Internet 'killing' physical banking: Govt must ensure laws catch up with tech
The internet has taken over our everyday lives. From stores to schools and universities, and even workplaces, everything is quickly heading the e-way.
Amitabh Kant, CEO of the government think-tank NITI Aayog, predicts that banks will soon go the same way, and that 'physical banking', as it exists now, will be extinct in a few years.
“My view is in the next 5-6 years, you will see the death of physical banks. It will be very difficult for physical banks to survive, because the cost of physical banks will be so enormous. It will be so enormous compared to an online instrument, many of the fintech start-ups, and their ability to do data analysis (and) providing lending,” Kant said at an event.
What Kant is talking about are the technological innovations that will allow internet-based banks (including the physical banks of today as well who adopt new technology) to be more cost- as well as time-effective.
Whenever that happens, it will be smooth transition. With new breakthroughs and improved laws to govern such technology, the physical banks of today would either adopt the new technology, or perish.
But instead of allowing technology to take its own course at its own pace, the Government of India is making an extra effort to impose internet banking on people, without allowing them the much-needed time required to adapt to the new technology.
Online banking being forced upon public
The first major imposition came in the form of demonetisation. From farmers to lawyers, students to housewives, street vendors to carpenters, everyone was forced to stand in never-ending queues for their own money.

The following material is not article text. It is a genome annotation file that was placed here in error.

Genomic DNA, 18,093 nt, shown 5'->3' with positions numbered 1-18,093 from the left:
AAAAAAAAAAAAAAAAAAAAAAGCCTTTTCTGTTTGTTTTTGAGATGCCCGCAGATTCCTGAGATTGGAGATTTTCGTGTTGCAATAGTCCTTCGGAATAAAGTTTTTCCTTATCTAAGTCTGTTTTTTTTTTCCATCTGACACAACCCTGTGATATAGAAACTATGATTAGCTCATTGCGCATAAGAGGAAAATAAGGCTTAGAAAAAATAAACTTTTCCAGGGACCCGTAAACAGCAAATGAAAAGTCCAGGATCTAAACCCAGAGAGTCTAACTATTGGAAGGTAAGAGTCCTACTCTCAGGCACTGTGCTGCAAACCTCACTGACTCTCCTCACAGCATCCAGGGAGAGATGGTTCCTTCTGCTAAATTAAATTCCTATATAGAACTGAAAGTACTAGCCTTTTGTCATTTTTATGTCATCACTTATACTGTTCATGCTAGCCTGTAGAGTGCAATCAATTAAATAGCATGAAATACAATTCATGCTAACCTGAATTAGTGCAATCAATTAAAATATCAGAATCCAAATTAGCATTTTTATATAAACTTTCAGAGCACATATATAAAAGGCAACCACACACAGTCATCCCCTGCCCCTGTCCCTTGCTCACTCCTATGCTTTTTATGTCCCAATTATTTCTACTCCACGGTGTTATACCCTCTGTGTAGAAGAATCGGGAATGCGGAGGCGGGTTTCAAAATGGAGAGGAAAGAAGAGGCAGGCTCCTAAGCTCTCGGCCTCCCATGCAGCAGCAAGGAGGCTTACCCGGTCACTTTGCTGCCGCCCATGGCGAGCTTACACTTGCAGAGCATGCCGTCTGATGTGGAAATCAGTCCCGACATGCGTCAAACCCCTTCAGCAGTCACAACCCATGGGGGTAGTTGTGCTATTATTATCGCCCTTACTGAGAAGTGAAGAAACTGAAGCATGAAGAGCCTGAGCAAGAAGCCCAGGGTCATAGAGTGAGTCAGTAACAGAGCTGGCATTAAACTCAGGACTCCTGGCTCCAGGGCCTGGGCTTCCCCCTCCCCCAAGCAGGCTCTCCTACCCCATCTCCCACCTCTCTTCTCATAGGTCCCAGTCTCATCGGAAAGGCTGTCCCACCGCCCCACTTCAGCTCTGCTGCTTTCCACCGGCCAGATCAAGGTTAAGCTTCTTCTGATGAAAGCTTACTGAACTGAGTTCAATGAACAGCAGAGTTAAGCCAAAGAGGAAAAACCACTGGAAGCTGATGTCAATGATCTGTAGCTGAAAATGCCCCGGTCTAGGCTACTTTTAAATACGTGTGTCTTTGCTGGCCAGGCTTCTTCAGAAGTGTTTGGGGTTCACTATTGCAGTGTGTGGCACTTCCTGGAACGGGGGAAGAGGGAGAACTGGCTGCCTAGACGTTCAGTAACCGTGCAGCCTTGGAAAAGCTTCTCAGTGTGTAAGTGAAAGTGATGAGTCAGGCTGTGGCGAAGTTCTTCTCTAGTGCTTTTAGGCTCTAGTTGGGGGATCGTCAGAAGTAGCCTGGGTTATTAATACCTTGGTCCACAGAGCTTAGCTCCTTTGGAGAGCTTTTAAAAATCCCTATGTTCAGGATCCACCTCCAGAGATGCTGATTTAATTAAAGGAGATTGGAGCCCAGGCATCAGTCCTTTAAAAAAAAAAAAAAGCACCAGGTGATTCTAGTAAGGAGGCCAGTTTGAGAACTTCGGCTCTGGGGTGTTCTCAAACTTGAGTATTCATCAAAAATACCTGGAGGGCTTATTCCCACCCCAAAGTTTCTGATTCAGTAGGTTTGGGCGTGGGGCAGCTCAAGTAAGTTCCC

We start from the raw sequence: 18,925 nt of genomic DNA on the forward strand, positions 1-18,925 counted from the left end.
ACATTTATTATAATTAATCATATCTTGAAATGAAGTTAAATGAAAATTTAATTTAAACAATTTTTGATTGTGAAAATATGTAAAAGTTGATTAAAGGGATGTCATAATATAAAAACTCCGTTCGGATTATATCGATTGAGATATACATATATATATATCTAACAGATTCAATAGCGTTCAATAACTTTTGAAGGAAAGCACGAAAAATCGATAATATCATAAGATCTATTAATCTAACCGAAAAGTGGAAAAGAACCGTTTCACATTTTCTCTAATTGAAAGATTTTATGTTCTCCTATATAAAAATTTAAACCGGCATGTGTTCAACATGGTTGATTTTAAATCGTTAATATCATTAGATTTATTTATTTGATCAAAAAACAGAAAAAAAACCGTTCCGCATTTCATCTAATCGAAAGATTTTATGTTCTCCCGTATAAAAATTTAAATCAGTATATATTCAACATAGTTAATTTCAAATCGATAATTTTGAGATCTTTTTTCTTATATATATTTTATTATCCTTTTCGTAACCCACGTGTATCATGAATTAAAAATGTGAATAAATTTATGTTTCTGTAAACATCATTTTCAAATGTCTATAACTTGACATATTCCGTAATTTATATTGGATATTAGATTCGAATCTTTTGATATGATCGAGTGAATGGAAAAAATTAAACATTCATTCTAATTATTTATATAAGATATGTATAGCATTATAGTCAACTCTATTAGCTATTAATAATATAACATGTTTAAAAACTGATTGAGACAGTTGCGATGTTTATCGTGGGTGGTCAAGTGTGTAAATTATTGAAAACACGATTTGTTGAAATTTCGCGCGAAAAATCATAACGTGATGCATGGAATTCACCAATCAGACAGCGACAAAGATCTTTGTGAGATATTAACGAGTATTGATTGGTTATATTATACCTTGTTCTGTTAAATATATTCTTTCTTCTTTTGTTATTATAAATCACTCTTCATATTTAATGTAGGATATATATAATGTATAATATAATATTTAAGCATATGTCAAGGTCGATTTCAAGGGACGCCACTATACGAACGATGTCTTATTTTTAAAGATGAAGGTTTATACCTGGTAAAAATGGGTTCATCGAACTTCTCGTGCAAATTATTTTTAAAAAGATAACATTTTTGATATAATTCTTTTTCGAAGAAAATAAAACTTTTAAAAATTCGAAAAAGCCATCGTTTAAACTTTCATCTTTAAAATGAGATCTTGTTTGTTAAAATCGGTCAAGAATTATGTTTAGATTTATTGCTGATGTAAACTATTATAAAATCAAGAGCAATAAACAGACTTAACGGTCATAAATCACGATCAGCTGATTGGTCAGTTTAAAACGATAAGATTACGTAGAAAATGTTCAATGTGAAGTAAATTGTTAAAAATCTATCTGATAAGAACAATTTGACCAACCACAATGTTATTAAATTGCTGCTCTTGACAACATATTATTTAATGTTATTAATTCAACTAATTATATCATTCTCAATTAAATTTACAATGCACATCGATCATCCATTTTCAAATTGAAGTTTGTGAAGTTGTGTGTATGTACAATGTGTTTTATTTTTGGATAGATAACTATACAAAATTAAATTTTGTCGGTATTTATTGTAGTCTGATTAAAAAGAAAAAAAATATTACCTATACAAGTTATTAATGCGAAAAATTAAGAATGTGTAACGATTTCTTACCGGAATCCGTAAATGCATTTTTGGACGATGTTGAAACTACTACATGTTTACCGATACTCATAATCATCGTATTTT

That exercise helped just a few e-wallet start-ups to expand their footprint; the government could not make the whole country go cashless.
The reason? Not everybody is comfortable with technology.
Over the past few months, newspapers have been full of stories of people who have become victims of phishing. Many of these victims are educated, modern individuals, which gives a peek into how difficult it would be for the uneducated and the old to live in the era of forced online banking.
This writer himself fell victim to online phishing, ironically while trying to purchase computer protection software from an online platform. And the experience of dealing with the bank was even more harrowing than losing money to fraudsters – simply because there are no rules to help the consumers.
Technology moving faster than laws
The general attitude of banks towards the victims of online fraud seems to be 'transact at your own risk'. Why does this happen? Because technology is moving faster than our laws.
In 2016, when the data of as many as 3.2 million debit cards was compromised, leading to many customers losing money from their bank accounts, it was pointed out by experts that Indian laws did not support consumers in case of banking fraud.
While a few banks had compensated consumers for their loss, many were left helpless.
What should the govt's role be?
Instead of trying to push physical banking out of the country, the government should instead try to evolve a new set of laws that help consumers in case of online fraud. Once consumers feel that their money will be safe in case of an online fraud, and that the law will not leave them in the lurch, there would be a natural adoption of the new technology.
That would enable a smooth, effortless transition to a cashless economy.